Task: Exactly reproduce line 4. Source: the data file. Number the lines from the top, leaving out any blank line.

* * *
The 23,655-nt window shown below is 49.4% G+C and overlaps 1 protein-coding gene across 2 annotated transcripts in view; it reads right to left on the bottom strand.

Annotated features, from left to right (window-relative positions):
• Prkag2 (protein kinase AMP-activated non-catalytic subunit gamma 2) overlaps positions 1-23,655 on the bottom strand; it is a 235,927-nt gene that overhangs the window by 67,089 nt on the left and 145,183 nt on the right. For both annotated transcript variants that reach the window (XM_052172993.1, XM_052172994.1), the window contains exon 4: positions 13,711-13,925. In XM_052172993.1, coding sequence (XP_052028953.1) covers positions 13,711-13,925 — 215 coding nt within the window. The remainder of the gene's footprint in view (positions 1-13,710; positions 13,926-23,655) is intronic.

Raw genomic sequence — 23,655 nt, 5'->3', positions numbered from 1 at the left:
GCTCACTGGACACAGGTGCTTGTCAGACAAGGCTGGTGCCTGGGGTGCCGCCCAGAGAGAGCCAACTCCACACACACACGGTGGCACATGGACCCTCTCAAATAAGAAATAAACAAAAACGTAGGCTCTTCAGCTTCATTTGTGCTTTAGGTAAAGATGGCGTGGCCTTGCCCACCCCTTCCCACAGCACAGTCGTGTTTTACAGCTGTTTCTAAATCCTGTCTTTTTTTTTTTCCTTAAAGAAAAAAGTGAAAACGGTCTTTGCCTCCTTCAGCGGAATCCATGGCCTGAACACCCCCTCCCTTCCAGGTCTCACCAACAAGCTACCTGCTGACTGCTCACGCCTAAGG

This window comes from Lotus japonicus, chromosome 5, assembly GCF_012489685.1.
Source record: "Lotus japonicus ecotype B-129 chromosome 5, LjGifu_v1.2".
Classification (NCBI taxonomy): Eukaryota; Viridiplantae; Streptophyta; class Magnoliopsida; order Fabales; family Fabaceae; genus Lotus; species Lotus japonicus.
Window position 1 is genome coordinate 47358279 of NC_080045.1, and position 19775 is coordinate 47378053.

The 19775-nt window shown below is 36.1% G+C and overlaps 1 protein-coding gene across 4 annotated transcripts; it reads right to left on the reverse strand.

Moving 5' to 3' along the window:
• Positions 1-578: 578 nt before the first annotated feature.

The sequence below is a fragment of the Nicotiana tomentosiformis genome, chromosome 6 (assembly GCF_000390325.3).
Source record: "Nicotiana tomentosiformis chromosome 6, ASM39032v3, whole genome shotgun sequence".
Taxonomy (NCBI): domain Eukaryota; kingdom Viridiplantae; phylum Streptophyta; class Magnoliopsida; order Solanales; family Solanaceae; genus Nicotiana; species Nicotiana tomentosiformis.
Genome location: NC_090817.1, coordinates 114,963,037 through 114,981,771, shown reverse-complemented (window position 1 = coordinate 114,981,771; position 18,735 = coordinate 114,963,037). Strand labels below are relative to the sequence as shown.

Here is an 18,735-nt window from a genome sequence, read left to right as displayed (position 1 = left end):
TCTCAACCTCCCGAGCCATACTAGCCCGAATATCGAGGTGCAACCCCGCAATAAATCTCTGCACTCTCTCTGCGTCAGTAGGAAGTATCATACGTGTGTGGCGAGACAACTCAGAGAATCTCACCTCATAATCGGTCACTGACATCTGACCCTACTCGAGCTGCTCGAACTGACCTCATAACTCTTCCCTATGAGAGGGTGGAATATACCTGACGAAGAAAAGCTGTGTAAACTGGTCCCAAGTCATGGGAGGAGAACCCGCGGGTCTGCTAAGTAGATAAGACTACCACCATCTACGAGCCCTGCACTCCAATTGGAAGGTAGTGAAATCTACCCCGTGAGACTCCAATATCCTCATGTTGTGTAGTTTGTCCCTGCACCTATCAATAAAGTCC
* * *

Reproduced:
Raw genomic sequence — 23,655 nt, 5'->3', positions numbered from 1 at the left: